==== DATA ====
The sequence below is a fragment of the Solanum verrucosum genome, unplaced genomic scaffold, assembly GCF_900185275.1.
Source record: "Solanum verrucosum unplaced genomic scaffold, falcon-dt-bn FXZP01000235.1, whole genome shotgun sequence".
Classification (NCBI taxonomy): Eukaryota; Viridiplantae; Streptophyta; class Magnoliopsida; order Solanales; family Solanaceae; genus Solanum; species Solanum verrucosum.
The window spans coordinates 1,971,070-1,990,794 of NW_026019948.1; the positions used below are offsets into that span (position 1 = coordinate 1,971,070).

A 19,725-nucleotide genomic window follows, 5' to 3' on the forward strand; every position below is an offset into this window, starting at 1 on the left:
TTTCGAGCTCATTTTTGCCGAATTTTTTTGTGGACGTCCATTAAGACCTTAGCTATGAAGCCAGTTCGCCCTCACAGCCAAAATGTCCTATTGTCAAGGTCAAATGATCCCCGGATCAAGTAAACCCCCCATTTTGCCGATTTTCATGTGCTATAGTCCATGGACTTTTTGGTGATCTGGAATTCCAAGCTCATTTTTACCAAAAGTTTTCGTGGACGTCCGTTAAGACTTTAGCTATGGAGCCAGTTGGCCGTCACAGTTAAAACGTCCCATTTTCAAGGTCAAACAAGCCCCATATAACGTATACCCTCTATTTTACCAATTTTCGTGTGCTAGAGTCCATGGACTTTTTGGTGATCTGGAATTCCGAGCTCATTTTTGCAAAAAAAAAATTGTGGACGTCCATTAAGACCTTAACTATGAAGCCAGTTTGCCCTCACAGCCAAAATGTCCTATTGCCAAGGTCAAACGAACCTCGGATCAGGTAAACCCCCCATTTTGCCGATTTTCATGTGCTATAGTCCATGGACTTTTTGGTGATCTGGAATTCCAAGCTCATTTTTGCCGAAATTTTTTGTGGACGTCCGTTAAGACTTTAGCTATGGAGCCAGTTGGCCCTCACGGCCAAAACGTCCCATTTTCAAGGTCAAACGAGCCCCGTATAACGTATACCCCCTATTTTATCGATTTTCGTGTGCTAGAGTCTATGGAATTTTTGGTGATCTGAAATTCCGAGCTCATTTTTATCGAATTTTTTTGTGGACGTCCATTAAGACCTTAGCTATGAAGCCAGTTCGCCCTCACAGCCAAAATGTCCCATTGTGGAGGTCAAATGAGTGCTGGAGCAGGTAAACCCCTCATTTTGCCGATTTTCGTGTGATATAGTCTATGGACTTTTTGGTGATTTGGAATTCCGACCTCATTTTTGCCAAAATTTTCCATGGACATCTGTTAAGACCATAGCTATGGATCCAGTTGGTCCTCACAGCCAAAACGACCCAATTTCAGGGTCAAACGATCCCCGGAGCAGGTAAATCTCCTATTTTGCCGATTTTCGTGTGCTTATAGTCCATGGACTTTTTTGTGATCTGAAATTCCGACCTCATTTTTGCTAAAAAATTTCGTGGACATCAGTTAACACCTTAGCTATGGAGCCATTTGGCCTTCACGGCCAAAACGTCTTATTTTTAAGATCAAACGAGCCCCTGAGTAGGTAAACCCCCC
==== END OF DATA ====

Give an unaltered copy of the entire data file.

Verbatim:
The sequence below is a fragment of the Solanum verrucosum genome, unplaced genomic scaffold, assembly GCF_900185275.1.
Source record: "Solanum verrucosum unplaced genomic scaffold, falcon-dt-bn FXZP01000235.1, whole genome shotgun sequence".
Classification (NCBI taxonomy): Eukaryota; Viridiplantae; Streptophyta; class Magnoliopsida; order Solanales; family Solanaceae; genus Solanum; species Solanum verrucosum.
The window spans coordinates 1,971,070-1,990,794 of NW_026019948.1; the positions used below are offsets into that span (position 1 = coordinate 1,971,070).

A 19,725-nucleotide genomic window follows, 5' to 3' on the forward strand; every position below is an offset into this window, starting at 1 on the left:
TTTCGAGCTCATTTTTGCCGAATTTTTTTGTGGACGTCCATTAAGACCTTAGCTATGAAGCCAGTTCGCCCTCACAGCCAAAATGTCCTATTGTCAAGGTCAAATGATCCCCGGATCAAGTAAACCCCCCATTTTGCCGATTTTCATGTGCTATAGTCCATGGACTTTTTGGTGATCTGGAATTCCAAGCTCATTTTTACCAAAAGTTTTCGTGGACGTCCGTTAAGACTTTAGCTATGGAGCCAGTTGGCCGTCACAGTTAAAACGTCCCATTTTCAAGGTCAAACAAGCCCCATATAACGTATACCCTCTATTTTACCAATTTTCGTGTGCTAGAGTCCATGGACTTTTTGGTGATCTGGAATTCCGAGCTCATTTTTGCAAAAAAAAAATTGTGGACGTCCATTAAGACCTTAACTATGAAGCCAGTTTGCCCTCACAGCCAAAATGTCCTATTGCCAAGGTCAAACGAACCTCGGATCAGGTAAACCCCCCATTTTGCCGATTTTCATGTGCTATAGTCCATGGACTTTTTGGTGATCTGGAATTCCAAGCTCATTTTTGCCGAAATTTTTTGTGGACGTCCGTTAAGACTTTAGCTATGGAGCCAGTTGGCCCTCACGGCCAAAACGTCCCATTTTCAAGGTCAAACGAGCCCCGTATAACGTATACCCCCTATTTTATCGATTTTCGTGTGCTAGAGTCTATGGAATTTTTGGTGATCTGAAATTCCGAGCTCATTTTTATCGAATTTTTTTGTGGACGTCCATTAAGACCTTAGCTATGAAGCCAGTTCGCCCTCACAGCCAAAATGTCCCATTGTGGAGGTCAAATGAGTGCTGGAGCAGGTAAACCCCTCATTTTGCCGATTTTCGTGTGATATAGTCTATGGACTTTTTGGTGATTTGGAATTCCGACCTCATTTTTGCCAAAATTTTCCATGGACATCTGTTAAGACCATAGCTATGGATCCAGTTGGTCCTCACAGCCAAAACGACCCAATTTCAGGGTCAAACGATCCCCGGAGCAGGTAAATCTCCTATTTTGCCGATTTTCGTGTGCTTATAGTCCATGGACTTTTTTGTGATCTGAAATTCCGACCTCATTTTTGCTAAAAAATTTCGTGGACATCAGTTAACACCTTAGCTATGGAGCCATTTGGCCTTCACGGCCAAAACGTCTTATTTTTAAGATCAAACGAGCCCCTGAGTAGGTAAACCCCCC